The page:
Saturday, February 17, 2007

MacGuffins of Men--Contrarian Blog-A-Thon

Earlier this month at Matthew's House Project, I posted a response to the question, "What makes a good contrarian review?"

This weekend, The Contrarian Blog-A-Thon officially gets underway, so I wanted to participate by writing a contrarian take on a current release. The general consensus in the preparatory comments at Jim Emerson's blog seemed to be that it is easier to be a nay-sayer than a white knight, though doing either well (as opposed to being contrarian for the sake of it) strikes me as equally difficult.

As the title here suggests, my contrary take is on Children of Men, Alfonso Cuaron's ninety-one percent "fresh" thriller that garnered an Academy Award nomination for Best Adapted Screenplay.

I know some critics, especially in Christian media, have been knocking the screenplay for losing what is perceived to be the latent (or implicit) Christian content of James's novel, but my reservations are of a different sort.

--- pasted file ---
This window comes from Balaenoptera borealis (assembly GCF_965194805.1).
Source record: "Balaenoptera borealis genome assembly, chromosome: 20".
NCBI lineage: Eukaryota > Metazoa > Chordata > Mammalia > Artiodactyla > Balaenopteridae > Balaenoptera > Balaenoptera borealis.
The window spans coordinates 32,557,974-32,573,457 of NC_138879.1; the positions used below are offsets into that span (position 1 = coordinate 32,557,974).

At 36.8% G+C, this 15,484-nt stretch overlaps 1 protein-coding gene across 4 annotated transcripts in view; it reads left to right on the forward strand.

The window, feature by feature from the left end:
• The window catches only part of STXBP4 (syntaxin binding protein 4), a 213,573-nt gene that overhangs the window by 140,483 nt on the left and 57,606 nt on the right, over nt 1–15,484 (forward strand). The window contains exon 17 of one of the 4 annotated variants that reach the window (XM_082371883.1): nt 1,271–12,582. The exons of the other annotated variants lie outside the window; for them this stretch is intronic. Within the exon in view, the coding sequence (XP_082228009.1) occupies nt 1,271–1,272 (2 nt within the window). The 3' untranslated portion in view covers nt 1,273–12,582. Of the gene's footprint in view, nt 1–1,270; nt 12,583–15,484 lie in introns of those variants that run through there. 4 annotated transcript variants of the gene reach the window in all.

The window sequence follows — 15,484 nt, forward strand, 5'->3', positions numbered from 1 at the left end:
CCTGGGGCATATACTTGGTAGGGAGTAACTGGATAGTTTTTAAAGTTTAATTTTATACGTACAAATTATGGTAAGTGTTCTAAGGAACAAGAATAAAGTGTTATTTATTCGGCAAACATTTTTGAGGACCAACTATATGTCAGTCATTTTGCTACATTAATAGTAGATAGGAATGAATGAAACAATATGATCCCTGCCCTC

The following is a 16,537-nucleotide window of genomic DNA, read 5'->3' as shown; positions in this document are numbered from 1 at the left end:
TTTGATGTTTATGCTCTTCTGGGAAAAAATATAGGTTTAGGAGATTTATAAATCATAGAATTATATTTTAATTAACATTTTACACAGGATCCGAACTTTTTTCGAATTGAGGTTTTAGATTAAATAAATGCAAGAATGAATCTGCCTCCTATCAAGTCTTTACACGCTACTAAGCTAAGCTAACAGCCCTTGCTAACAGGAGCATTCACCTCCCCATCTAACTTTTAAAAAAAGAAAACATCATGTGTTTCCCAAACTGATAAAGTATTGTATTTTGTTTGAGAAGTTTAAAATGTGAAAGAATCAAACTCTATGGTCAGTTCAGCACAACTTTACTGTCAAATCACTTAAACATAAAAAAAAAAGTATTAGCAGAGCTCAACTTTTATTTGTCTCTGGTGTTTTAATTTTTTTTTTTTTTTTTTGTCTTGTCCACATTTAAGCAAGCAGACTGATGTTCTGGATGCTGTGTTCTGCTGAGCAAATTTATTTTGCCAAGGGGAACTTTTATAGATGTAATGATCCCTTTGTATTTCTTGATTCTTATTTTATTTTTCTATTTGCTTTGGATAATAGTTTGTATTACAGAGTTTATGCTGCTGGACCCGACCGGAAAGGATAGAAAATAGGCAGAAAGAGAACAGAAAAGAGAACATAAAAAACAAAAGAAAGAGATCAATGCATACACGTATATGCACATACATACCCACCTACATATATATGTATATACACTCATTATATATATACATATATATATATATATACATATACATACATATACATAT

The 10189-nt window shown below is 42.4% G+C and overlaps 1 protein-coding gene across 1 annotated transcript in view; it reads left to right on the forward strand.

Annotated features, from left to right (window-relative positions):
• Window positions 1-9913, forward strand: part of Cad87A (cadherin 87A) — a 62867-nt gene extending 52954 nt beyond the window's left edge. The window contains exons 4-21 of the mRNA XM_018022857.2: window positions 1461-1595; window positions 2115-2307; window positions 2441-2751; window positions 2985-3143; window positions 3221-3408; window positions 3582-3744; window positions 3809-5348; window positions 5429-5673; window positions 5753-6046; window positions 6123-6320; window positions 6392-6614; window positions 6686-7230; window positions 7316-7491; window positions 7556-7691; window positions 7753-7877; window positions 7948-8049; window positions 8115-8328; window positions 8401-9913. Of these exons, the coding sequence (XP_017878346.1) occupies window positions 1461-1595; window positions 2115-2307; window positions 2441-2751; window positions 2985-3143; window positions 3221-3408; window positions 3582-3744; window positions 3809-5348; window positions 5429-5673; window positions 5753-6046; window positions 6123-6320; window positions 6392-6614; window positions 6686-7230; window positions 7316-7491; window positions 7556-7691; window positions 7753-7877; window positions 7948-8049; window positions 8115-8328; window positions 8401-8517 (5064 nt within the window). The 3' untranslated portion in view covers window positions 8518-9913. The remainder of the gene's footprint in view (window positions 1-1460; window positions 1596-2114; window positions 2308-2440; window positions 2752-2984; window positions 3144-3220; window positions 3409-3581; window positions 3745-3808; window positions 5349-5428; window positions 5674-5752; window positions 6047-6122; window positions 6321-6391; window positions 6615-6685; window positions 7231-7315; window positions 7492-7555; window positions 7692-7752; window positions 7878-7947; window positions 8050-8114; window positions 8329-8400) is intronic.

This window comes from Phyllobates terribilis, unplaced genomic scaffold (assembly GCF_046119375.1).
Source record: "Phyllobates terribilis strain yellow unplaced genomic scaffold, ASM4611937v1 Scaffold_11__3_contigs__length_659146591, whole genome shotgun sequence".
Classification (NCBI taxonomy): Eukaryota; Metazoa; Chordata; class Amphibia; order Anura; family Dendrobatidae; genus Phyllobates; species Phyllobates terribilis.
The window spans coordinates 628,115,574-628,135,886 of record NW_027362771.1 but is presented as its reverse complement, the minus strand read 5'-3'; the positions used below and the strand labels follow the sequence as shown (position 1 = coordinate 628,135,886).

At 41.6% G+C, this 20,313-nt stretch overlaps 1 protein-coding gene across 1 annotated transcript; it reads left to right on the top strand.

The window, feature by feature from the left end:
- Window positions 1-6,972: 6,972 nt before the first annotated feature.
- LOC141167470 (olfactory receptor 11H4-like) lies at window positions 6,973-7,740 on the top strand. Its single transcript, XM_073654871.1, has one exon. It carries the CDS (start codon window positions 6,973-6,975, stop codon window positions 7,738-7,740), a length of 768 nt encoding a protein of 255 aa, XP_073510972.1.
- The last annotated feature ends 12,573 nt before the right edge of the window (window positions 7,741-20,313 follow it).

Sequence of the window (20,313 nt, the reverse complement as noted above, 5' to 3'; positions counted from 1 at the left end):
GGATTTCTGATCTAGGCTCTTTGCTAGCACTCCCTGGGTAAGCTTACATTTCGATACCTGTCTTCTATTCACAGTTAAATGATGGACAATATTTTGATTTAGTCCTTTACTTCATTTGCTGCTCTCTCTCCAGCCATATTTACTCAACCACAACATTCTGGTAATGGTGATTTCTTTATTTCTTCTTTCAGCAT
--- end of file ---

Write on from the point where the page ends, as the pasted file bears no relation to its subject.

I thought the film was, essentially, one long set piece chase scene. It was a cross between Terminator and The Gauntlet, with a strong, cynical male hero protecting an innocent female whose survival is more important than his own.

A MacGuffin (alt. maguffin, McGuffin) is a plot element which advances the story and/or motivates the characters but which remains ambiguous as to its details. Whether it be the papers in Casablanca (are the Germans really going to let them leave just because they have papers?) or the trial in Snakes on a Plane (does it really matter why they are on the plane?), the particular details of the MacGuffin (maybe even the internal consistency of them) are immaterial.

There is a MacGuffin in Children of Men; it is the baby. Oh, but someone might object, the baby is the whole point of the film--the survival of humanity depends upon its survival. Maybe, maybe not. The details as to the whether or not this baby is unique [or only its mother] and whether it will have a better chance of survival with the shadowy "Human Project" are largely absent from the film.